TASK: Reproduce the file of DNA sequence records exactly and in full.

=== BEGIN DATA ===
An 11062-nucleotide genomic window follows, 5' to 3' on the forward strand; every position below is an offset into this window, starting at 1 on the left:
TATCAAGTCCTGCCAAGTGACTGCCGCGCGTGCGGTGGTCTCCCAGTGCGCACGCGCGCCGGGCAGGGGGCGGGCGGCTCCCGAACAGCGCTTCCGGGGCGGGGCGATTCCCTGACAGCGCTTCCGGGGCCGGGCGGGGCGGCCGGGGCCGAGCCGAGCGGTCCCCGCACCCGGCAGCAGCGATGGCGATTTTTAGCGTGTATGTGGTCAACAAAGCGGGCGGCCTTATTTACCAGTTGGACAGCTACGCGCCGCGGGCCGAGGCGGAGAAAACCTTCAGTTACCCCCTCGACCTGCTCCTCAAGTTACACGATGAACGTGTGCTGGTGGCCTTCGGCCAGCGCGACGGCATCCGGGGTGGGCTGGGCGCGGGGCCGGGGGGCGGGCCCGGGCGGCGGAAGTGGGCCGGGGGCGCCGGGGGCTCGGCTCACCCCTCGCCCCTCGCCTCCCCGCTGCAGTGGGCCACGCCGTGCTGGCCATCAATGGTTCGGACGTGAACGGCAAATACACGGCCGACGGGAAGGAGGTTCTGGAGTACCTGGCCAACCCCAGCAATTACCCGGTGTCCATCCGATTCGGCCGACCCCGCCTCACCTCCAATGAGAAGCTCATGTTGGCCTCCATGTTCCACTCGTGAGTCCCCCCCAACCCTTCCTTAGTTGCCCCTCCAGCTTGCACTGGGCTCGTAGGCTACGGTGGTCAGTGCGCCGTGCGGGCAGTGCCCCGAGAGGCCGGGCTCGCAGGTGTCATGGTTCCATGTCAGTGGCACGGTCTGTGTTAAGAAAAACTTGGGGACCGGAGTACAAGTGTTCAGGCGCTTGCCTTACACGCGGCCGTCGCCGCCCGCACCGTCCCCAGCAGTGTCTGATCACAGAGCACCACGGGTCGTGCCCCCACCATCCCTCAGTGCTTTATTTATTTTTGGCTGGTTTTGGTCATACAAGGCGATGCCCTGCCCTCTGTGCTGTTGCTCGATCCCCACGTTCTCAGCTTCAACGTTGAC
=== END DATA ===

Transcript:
An 11062-nucleotide genomic window follows, 5' to 3' on the forward strand; every position below is an offset into this window, starting at 1 on the left:
TATCAAGTCCTGCCAAGTGACTGCCGCGCGTGCGGTGGTCTCCCAGTGCGCACGCGCGCCGGGCAGGGGGCGGGCGGCTCCCGAACAGCGCTTCCGGGGCGGGGCGATTCCCTGACAGCGCTTCCGGGGCCGGGCGGGGCGGCCGGGGCCGAGCCGAGCGGTCCCCGCACCCGGCAGCAGCGATGGCGATTTTTAGCGTGTATGTGGTCAACAAAGCGGGCGGCCTTATTTACCAGTTGGACAGCTACGCGCCGCGGGCCGAGGCGGAGAAAACCTTCAGTTACCCCCTCGACCTGCTCCTCAAGTTACACGATGAACGTGTGCTGGTGGCCTTCGGCCAGCGCGACGGCATCCGGGGTGGGCTGGGCGCGGGGCCGGGGGGCGGGCCCGGGCGGCGGAAGTGGGCCGGGGGCGCCGGGGGCTCGGCTCACCCCTCGCCCCTCGCCTCCCCGCTGCAGTGGGCCACGCCGTGCTGGCCATCAATGGTTCGGACGTGAACGGCAAATACACGGCCGACGGGAAGGAGGTTCTGGAGTACCTGGCCAACCCCAGCAATTACCCGGTGTCCATCCGATTCGGCCGACCCCGCCTCACCTCCAATGAGAAGCTCATGTTGGCCTCCATGTTCCACTCGTGAGTCCCCCCCAACCCTTCCTTAGTTGCCCCTCCAGCTTGCACTGGGCTCGTAGGCTACGGTGGTCAGTGCGCCGTGCGGGCAGTGCCCCGAGAGGCCGGGCTCGCAGGTGTCATGGTTCCATGTCAGTGGCACGGTCTGTGTTAAGAAAAACTTGGGGACCGGAGTACAAGTGTTCAGGCGCTTGCCTTACACGCGGCCGTCGCCGCCCGCACCGTCCCCAGCAGTGTCTGATCACAGAGCACCACGGGTCGTGCCCCCACCATCCCTCAGTGCTTTATTTATTTTTGGCTGGTTTTGGTCATACAAGGCGATGCCCTGCCCTCTGTGCTGTTGCTCGATCCCCACGTTCTCAGCTTCAACGTTGAC